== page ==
Get It Running Efficiently!
Posted 12 December 2004 - 11:29 PM
but finding those skilled in programming and setting up embedded installations and also knowledge of xbox's can create a bit of a challenge.
i think i might give my buddy a ring on the phone in a little bit, see if he is up for the challenge.
Posted 13 December 2004 - 03:38 AM
I would rather see Win ME running on my xbox, then XPe.
Posted 13 December 2004 - 06:00 PM
Posted 13 December 2004 - 08:28 PM
Posted 13 December 2004 - 11:46 PM
Posted 14 December 2004 - 01:08 AM
From reading the thread, I've been unable to determine what your target is, Win9x or WinNT/2000/XP. If the target is Win9x (or Embedded), I can't give you any advice, I know next to nothing about those. The following is specific for the NT family (which includes NT4, 2000, XP and 2k3).
There's basically two sets of problems to solve: how to get Windows loaded and how to run it. The sequence of events on a normal PC is: the BIOS loads the Master Boot Record. The MBR determines which partition is active and loads the boot sector for that partition. The boot sector then loads NTLDR which will do the bulk of getting Windows loaded. It does so with the help of the BIOS. For example, to read a sector from the harddisk it will generate a (real mode!) INT13. It will also call upon a lot of other services of the BIOS, most of which are invoked by issuing a real mode INT. Note that a normal PC BIOS is very different from a Xbox BIOS, about the only thing which is the same is the name BIOS. The Xbox BIOS mostly runs in protected mode and is incapable of providing the real mode services which NTLDR needs. So, if you want to use NTLDR you have no choice but to develop a PC BIOS implementation for the Xbox. This is a pretty huge undertaking.
NTLDR will load NTOSKRNL.EXE (the Windows kernel), HAL.DLL (Hardware Abstraction Layer), SYSTEM registry hive, boot device drivers indicated in the system registry hive and some NLS files. It has built-in filesystem support for FAT and NTFS and those will be the only filesystems it will understand. Furthermore, NTLDR will do device detection and build a basic list of devices present in the system. Oh, and by the way, NTLDR expects to be started in real mode. It will switch the CPU to protected mode. Finally NTLDR will transfer control to the kernel.
For ReactOS we developed our own bootloader named FreeLdr. Most of the initial work was done by Brian Palmer. Our FreeLdr handles the same tasks as NTLDR. FreeLdr already runs on the Xbox. Unfortunately, I don't think it can be used to launch Windows. When passing control to the kernel, the boot loader passes a block of parameters. The NTLDR parameter block is not compatible with the FreeLdr parameter block.
When the Windows kernel starts, it will not call the BIOS anymore (with small exceptions, see later). It will enumerate the PCI bus itself, using INP and OUTP instructions. As you know, this process will freeze the Xbox.
Another problem is the video driver. I don't have to tell you that the GPU is very much like the Geforce 3. However, it does have a different PCI id. This means that the standard Nvidia driver will not recognize it. So, Windows will fall back on its default drivers. For older Windows versions, that's a VGA driver. Alas, that driver expects a standard VGA card to be present, with video memory at 0xa0000 and I/O ports. It simply will not work on the Xbox. Newer Windows versions can use VBE based drivers, which depend on the presence of a VGA BIOS (this is the exception I was talking about earlier). So that's another BIOS to write....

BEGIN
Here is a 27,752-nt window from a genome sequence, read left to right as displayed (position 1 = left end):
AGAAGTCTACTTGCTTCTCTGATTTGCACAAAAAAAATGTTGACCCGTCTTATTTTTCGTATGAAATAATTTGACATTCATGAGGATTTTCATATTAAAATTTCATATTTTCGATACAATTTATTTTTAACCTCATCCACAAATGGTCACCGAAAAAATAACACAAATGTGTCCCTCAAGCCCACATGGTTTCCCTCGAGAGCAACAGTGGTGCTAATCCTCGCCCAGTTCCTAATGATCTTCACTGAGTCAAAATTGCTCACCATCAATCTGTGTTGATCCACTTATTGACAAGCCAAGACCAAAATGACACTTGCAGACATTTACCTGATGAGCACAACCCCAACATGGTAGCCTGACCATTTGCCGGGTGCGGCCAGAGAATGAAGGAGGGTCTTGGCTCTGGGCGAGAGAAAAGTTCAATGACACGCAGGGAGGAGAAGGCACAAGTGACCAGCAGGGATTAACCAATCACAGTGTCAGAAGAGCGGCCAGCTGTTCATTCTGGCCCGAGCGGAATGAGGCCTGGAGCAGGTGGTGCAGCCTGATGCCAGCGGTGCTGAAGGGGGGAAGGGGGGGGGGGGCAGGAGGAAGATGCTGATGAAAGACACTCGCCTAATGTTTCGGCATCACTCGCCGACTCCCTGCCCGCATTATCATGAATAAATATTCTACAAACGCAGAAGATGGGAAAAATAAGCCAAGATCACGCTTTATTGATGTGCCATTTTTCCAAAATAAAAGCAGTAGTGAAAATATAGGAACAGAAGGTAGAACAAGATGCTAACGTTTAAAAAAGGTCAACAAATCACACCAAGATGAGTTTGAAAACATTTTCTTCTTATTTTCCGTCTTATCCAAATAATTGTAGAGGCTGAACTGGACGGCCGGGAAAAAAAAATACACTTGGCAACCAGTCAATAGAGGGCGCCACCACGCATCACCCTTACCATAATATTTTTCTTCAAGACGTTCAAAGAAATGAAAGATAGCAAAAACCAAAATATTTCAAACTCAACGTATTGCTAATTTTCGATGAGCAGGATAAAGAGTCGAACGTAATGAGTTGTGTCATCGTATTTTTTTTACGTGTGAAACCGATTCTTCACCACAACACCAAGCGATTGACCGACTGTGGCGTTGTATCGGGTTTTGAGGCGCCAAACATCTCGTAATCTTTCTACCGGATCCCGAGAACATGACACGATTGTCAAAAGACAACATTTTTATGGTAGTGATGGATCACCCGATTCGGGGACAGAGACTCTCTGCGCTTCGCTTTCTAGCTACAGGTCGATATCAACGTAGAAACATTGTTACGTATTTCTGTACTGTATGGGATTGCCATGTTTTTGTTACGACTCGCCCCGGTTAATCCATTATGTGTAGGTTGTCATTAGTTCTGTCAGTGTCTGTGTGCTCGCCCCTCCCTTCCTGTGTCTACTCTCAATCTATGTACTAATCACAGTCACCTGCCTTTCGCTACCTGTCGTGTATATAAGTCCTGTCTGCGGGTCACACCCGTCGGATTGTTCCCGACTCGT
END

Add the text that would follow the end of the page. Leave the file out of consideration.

For ReactOS, we circumvented the PCI enumeration by writing a customized HAL (Hardware Abstraction Layer), which is the component which actually issues the INP and OUTP instructions. The customized HAL simply refuses to do I/O to some "blacklisted" PCI slot numbers (0:0:1 and 0:0:2 to be exact). The rest of the OS interprets the results as "nothing to see there, let's move on". The video driver issue was solved by writing a video driver for the Xbox.
The biggest challenge for me when porting ReactOS to the Xbox was the boot loader. The OS itself was actually pretty easy. I think the same is true for getting Windows to run: if you get NTLDR to do it's job you're almost there.
I've probably left out lots of details, if you have questions please feel free to ask, I'll drop by every now and then (or you can email me: firstname.lastname@example.org). The source code for ReactOS is freely available, just remember that it's under the GPL, which means that if you use any part of it you must also publish your source code.
Posted 14 December 2004 - 03:24 AM
Posted 14 December 2004 - 06:33 AM
Posted 14 December 2004 - 11:54 AM
or get ReactOS running really really good. i wouldn't mind using ReactOS, it looks good and will have an easy interface.
Posted 14 December 2004 - 07:04 PM
h8raid: Sorry, didn't want to imply that this wasn't known, at least by the "inner crowd". It's just that I hadn't seen a list of items to be done.
total_ass: You guys have a nice challenging project going here. I love a good challenge but ReactOS is already providing that for me.
Posted 14 December 2004 - 07:58 PM
I would really love to be able to use it on my xbox.
Posted 15 December 2004 - 06:05 AM
I hope that finally people will be able to run windows 98 especially on the xbox gaming console
Posted 15 December 2004 - 05:23 PM
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